Olympics are Salfa's stepping stone
The Dubai teenager is looking to build on his experience in China as he continues his switch from the school football pitch to the athletics track. Ahmed Rizvi reports. Four years ago, the Olympics were just a pipe dream for Omar Juma al Salfa. As Sheikh Ahmed bin Hashar was making history at Athens with the first ever Olympics gold medal for the UAE, the then 14-year-old Salfa was taking his first steps on the tracks.
Football was still his first love and there was nothing to suggest he would be making the trip to Beijing in 2008 as the UAE's lone representative in track and field. "I loved football and I used to dream about playing for one of the top clubs and the national side," says Salfa. "I had no idea that I would one day represent my country at the Olympics as an athlete. "My sports teacher at school thought I had a lot of potential as a sprinter and he encouraged me to take to the tracks. I followed his advice and I am glad I did that."
Within three years of switching to the sport, Salfa won the 200 metres bronze medal at the fourth Military World Games in India. A year later he won the 200m gold medal at the Asia Youth Championship in Jakarta. A few days after that he won the 100m and 200m double at the Arab Youth Championships in Tunisia. He also took part in the IAAF World Youth Championships and reached the final round of the 200m, finishing seventh with a time of 21.10 secs. Christophe Lemaître of France won the gold in 20.83.
"I was expecting him to do better [at the World Youth Championships]," says Ahmed al Kamali, the president of the UAE Athletics Federation. "But you know, he is just an 18-year-old and was competing in the World Juniors for the first time. "Sometimes, it gets a bit difficult when you find yourself surrounded by the Americans, Jamaicans and Germans on the track. I have been an athlete and I know how it feels."
Vasko Anguelov Dimov, Salfa's Bulgarian coach, also believes finishing seventh was a positive result. "Finishing seventh is not bad," says Vasko, who has just returned to the UAE after training for six weeks in Poland with Salfa. "It means he is in the top 10 in the world. "He is new at this level and getting used to things. Competing against the Americans and Jamaicans is not easy, and the atmosphere can be overwhelming. But he is starting to enjoy it now and gaining in confidence."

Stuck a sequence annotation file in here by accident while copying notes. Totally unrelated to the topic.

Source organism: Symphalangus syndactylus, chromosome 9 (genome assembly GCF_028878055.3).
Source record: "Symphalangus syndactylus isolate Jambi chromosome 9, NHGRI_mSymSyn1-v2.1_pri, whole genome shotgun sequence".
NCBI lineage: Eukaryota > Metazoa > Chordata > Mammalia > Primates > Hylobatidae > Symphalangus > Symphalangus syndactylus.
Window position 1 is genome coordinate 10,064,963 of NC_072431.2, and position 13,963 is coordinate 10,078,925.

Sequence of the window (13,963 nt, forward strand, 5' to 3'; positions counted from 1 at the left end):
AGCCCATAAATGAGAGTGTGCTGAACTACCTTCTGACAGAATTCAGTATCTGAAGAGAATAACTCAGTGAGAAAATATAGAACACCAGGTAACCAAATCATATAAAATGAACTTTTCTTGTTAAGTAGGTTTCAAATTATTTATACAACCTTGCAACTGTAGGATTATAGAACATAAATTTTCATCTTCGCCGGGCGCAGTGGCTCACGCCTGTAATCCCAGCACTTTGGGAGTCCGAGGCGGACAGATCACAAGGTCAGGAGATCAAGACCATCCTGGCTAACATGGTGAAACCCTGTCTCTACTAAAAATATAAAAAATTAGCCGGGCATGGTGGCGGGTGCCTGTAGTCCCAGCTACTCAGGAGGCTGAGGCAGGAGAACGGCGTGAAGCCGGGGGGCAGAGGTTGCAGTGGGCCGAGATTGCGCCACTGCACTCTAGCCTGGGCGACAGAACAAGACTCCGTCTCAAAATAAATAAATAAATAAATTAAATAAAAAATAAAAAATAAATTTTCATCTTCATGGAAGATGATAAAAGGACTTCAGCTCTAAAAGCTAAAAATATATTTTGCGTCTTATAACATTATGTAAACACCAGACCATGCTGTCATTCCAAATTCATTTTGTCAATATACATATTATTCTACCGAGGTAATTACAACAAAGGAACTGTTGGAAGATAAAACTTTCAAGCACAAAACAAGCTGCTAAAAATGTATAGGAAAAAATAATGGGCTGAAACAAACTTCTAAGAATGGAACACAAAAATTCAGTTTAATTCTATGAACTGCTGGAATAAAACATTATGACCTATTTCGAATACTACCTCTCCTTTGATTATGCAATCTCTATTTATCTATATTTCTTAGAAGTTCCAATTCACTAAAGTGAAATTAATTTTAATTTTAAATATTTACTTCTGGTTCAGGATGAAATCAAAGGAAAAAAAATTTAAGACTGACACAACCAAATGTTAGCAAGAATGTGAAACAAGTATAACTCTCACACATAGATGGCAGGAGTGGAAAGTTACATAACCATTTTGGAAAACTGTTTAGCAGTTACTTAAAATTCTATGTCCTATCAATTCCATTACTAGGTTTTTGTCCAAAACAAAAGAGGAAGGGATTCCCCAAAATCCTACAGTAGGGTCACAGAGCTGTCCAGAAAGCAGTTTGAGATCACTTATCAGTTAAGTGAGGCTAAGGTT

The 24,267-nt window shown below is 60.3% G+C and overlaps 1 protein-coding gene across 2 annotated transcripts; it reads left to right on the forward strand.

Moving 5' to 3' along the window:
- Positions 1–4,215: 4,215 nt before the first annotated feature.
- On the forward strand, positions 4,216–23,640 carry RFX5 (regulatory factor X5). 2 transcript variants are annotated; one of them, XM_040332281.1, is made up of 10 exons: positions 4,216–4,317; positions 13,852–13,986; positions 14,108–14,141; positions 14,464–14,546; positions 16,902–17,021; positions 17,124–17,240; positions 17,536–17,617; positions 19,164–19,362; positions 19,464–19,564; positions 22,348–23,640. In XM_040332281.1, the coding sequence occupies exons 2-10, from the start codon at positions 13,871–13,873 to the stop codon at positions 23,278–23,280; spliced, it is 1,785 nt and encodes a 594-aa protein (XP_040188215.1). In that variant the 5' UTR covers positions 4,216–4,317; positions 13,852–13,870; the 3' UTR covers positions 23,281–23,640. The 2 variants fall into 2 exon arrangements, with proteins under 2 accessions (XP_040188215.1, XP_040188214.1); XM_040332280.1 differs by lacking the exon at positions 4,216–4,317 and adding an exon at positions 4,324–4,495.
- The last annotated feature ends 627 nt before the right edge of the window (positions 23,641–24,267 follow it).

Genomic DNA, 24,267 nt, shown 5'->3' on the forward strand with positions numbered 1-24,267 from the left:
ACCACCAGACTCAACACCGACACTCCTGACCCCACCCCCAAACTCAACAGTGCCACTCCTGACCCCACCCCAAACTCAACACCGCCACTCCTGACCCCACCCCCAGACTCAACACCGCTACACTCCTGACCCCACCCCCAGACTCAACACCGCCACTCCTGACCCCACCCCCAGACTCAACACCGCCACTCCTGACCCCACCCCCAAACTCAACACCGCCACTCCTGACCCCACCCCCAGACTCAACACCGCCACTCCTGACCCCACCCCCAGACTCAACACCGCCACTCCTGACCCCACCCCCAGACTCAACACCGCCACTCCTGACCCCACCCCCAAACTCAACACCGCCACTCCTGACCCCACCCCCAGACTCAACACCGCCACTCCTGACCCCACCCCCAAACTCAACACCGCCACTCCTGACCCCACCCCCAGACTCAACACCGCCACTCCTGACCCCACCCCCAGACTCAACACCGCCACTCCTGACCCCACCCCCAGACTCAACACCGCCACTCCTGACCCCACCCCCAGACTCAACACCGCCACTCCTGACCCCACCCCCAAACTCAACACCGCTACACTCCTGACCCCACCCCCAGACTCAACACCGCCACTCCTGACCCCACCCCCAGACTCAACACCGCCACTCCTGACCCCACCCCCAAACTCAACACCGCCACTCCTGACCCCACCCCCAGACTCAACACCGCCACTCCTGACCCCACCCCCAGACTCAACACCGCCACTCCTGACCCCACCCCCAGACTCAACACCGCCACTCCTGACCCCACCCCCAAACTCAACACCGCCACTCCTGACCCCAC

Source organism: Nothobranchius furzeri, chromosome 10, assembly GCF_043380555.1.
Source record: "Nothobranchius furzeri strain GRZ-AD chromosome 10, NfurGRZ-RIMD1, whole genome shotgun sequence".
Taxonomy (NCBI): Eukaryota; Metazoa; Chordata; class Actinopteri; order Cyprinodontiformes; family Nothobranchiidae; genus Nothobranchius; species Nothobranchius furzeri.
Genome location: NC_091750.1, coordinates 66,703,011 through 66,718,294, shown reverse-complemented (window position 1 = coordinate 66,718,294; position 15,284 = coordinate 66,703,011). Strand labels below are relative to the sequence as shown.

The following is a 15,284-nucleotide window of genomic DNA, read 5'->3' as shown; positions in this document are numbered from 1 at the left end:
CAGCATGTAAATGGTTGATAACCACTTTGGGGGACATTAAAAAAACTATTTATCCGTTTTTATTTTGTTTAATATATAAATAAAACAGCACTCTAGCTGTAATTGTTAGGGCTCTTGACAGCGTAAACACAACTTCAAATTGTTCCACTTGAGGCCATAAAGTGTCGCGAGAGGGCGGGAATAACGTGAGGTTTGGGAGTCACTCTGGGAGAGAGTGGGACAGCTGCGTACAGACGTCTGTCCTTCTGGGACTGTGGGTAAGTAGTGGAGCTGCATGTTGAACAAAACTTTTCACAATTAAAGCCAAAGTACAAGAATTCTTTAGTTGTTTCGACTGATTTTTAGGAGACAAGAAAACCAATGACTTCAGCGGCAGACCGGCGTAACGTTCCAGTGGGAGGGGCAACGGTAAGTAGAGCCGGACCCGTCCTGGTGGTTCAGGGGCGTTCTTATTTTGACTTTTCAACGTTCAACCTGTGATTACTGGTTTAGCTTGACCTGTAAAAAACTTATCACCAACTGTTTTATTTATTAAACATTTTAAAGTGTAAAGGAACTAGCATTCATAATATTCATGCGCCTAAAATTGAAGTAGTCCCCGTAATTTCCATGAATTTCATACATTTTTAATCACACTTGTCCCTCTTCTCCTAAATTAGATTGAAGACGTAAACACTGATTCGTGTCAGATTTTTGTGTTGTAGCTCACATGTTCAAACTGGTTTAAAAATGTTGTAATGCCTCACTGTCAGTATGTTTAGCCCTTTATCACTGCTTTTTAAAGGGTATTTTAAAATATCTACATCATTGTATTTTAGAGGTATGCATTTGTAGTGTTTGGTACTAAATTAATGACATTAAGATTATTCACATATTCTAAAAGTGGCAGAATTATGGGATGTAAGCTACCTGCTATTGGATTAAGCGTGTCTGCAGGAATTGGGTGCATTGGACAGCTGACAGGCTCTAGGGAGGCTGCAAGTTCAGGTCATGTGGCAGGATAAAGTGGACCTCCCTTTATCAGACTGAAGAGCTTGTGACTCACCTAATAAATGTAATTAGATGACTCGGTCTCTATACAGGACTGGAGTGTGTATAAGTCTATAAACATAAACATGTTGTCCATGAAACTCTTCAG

The trip to Beijing is also part of Salfa's grooming process - there is no pressure on him to win medals. "He is very young and athletes take time to peak," explains Vasko. "He is going to the Olympics to prepare for the future, to soak up the atmosphere and to get used to competing at that level. "He is a very promising talent. I am sure by the time the 2012 Olympics come around, he will be competing for medals.
"We are handling him with a lot of care, it is going to be a long process and we need to be patient. We need to give him all the support he needs. "He is working really hard and hopefully he will do well in Beijing. In sports, you can never predict, so it would be premature to talk about winning medals." Ibrahim Abdulmalik, the general secretary of the National Olympic Committee (NOC) and general secretary of the General Authority of Youth and Sports Welfare (GAYSW), agrees with Vasko.
"Omar is a young boy and he is taking part in the glamour event of the Olympics," says Abdulmalik. "It is the toughest competition in the Games. The 100m, 200m and the 400m are the biggest events at the Olympics. "I hope he will reach the final round. I believe if he reaches the final round, it will be a very good result and a great moment for all of us. Omar has a very bright future ahead of him. We are preparing him for the next Olympic Games."
Kamali also has similarly high expectations for Salfa. "We have really high hopes for him," says Kamali. "He is improving really fast and the target for him is the 2012 Olympics. "By then, I hope we will have around four to six very good athletes representing the UAE." Salfa too is realistic about his chances in Beijing. "The world's best sprinters will be there and I hope I will learn from the experience, and return a better sprinter," says Salfa, who hopes to get a scholarship at an American university to further his athletics career after returning from Bejing.
"If I can reach the second or third round [semi-finals], I think I would have done well. I can promise one thing though - I will improve on my personal best timings." But when the 2012 London Olympics come around, Omar promises to be running for the medals. "If all goes well, I will be at my peak in four years," he says. "We will be talking about medals then." @Email:firstname.lastname@example.org